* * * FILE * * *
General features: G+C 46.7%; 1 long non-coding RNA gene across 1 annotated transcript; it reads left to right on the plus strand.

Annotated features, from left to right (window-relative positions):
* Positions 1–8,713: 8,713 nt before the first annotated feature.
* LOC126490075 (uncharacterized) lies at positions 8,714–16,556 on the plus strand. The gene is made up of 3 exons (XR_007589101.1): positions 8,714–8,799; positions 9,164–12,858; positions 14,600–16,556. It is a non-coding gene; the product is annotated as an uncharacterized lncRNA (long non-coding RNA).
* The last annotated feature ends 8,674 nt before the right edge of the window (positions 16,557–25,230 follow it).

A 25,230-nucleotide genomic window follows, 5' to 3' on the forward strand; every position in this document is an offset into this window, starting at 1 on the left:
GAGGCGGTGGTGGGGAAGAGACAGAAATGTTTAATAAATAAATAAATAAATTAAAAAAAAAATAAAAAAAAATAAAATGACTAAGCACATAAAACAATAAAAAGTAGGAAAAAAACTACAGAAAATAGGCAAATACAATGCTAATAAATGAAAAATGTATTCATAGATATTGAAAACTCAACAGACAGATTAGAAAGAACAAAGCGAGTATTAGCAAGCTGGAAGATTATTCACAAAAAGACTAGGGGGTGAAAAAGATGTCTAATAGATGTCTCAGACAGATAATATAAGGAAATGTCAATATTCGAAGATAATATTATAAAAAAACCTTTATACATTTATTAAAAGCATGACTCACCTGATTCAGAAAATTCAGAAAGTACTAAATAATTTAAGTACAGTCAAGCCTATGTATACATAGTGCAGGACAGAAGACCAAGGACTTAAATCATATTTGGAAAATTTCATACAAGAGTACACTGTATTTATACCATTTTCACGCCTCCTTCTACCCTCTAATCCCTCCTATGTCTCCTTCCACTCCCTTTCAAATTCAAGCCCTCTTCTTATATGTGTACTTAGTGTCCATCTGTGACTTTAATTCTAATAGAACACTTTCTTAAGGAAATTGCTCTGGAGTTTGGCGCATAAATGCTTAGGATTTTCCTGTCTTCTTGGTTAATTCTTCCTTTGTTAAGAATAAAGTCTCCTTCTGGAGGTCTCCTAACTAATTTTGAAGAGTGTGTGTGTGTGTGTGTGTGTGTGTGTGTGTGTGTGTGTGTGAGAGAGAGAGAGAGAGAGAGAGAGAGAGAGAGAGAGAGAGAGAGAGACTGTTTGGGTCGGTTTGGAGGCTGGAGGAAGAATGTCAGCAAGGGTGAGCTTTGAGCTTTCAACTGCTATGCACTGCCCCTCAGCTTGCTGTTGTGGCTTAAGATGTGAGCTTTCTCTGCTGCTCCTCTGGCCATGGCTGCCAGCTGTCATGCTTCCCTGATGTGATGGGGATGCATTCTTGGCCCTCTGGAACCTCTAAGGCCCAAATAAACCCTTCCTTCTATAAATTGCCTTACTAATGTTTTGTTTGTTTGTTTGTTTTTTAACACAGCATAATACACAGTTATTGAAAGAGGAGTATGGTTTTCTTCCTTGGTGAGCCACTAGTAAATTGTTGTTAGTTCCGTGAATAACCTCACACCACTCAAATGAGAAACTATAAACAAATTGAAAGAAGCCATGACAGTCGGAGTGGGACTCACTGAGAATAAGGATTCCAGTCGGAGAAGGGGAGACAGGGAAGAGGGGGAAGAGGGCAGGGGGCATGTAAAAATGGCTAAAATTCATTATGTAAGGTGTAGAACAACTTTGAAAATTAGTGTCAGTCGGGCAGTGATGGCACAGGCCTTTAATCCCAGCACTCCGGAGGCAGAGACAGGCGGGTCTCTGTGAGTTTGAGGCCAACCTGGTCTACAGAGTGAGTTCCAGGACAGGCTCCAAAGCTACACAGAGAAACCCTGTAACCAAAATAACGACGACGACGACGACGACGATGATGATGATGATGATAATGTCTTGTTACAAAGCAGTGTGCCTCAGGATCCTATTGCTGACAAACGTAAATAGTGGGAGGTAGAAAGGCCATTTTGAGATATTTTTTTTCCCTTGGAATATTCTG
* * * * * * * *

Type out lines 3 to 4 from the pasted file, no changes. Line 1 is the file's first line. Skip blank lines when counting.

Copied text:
* Positions 1–8,713: 8,713 nt before the first annotated feature.
* LOC126490075 (uncharacterized) lies at positions 8,714–16,556 on the plus strand. The gene is made up of 3 exons (XR_007589101.1): positions 8,714–8,799; positions 9,164–12,858; positions 14,600–16,556. It is a non-coding gene; the product is annotated as an uncharacterized lncRNA (long non-coding RNA).